John, 5th Lord Fleming
In this, the second of Charles Rigg’s postings, he examines the relationship between John, 5thlord Fleming, and Mary Queen of Scots. Taking the two postings together it is clear that the Fleming family was very close to Mary and that it remained that way throughout the queen’s turbulent reign.
When James, fourth lord Fleming, died in France in 1558, he left behind a wife, Barbara, the eldest daughter of the powerful Duke of Chatelherault, head of the House of Hamilton, and a young daughter. His younger brother, John, fifth lord Fleming, succeeded to the title, and quickly established himself as part of an inner circle at court that included his brother-in-law, the sixth lord Livingston, and the fifth lord Seton.[i] All three were brothers to one of the queen’s Four Maries, and this partly may explain why these lords rose to prominence.
John, lord Fleming and Mary’s Personal Rule: 1561-7
It did not take lord Fleming long to establish a close relationship with his cousin queen following her return to Scotland in August 1561. Not only had she visited him at his Cumbernauld home but also organized his wedding feast at Holyrood which took place the following May when he married Elizabeth Ross.
As part of the queen’s inner circle he was frequently at Holyrood palace where, as one historian highlighted, its architectural layout ‘enabled monarchs to withdraw to the remoteness of their private apartments and render them inaccessible if they wished’.[ii] In the case of Mary, this is what happened: the largely Protestant council met on the ground floor while the queen more often preferred not to attend. She opted to spend her time with ‘those close to her in her household and at court, like lord Seton and the Flemings, who were never members of the council, and Bothwell, who was, but only attended rarely’.[iii]
Despite this, in a letter to Cecil dated June 3, 1565, Randolph expressed surprise that Fleming had sided with the queen in support of her intended marriage to Darnley.[iv] The wedding took place at the end of July and was followed by the earl of Moray’s abortive rebellion against the queen. In what became known as the Chaseabout Raid, so called because no pitched battle took place, Fleming nailed his colours firmly to the queen’s side by joining his brothers-in-law, Atholl and Livingston, as three of the eleven lords on her side.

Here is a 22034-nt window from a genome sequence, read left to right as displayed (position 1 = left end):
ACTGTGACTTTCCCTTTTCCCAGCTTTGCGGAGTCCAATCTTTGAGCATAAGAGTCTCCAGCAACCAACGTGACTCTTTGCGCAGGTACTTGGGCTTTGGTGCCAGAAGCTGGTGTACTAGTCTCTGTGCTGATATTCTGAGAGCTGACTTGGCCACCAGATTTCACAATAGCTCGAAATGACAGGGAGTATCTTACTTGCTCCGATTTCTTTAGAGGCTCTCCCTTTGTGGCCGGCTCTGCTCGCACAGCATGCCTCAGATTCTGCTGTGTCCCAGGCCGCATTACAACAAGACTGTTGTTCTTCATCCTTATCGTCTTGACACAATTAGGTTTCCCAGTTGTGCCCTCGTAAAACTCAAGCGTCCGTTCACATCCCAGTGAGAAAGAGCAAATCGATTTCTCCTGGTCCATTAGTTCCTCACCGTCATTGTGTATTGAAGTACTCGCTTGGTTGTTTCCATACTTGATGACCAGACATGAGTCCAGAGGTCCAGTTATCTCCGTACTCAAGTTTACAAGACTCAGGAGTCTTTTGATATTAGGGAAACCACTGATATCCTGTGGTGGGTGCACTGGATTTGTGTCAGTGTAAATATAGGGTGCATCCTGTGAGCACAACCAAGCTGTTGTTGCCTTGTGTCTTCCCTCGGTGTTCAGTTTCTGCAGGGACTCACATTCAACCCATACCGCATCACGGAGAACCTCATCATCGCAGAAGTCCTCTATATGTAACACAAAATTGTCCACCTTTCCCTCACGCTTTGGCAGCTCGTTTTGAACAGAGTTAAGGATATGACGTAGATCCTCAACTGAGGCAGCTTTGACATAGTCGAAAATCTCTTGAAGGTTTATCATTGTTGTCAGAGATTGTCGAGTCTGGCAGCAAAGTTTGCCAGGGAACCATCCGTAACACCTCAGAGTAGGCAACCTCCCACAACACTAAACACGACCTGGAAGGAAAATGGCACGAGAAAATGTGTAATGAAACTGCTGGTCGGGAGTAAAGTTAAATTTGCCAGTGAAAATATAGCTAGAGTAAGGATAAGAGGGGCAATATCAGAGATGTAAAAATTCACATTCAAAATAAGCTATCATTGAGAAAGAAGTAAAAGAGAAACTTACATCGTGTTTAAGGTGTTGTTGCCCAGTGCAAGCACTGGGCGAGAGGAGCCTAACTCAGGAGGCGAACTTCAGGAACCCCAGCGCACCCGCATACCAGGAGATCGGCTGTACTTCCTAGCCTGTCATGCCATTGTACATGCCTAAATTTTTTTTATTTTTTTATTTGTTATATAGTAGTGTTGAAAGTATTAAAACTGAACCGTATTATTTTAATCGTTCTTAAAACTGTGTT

His conspicuous support for the queen almost cost him his life in March 1566 when he found himself at Holyrood on the night of the Rizzio murder. He, like Atholl and Livingston, left unceremoniously out of a rear window in fear of their lives as they believed the conspirators also sought them out as being the queen’s staunchest supporters. Following Mary and Darnley’s own escape from the palace, Fleming, with Bothwell, Huntly, Seton and Livingston, joined up with them and safely escorted the royal couple to Dunbar.
By this time, Fleming had begun to detest Darnley both in his behaviour towards the queen and to himself. On one occasion, Darnley requested that Fleming, along with lords Livingston and Lindsay, join him in going to mass. Darnley took their refusal badly and ‘gave them all evil words’, threatening to confine them to their chambers before forcibly making them attend.[v] On another occasion, when Fleming found himself in the company of Darnley on the Isle of Inchkeith in the Firth of Forth, the English diplomat Drury reported that he witnessed Darnley doing something so disgusting that he could not bring himself to describe it.[vi]
Fleming was also aware of Darnley’s part in the Rizzio affair and would have witnessed first-hand the tension between the queen and her husband as they made their escape from Holyrood. It was also recorded that some of the lords who supported Mary no longer spoke with Darnley, while others ‘especially Lord Fleming’ were openly critical of his behaviour towards the queen.[vii]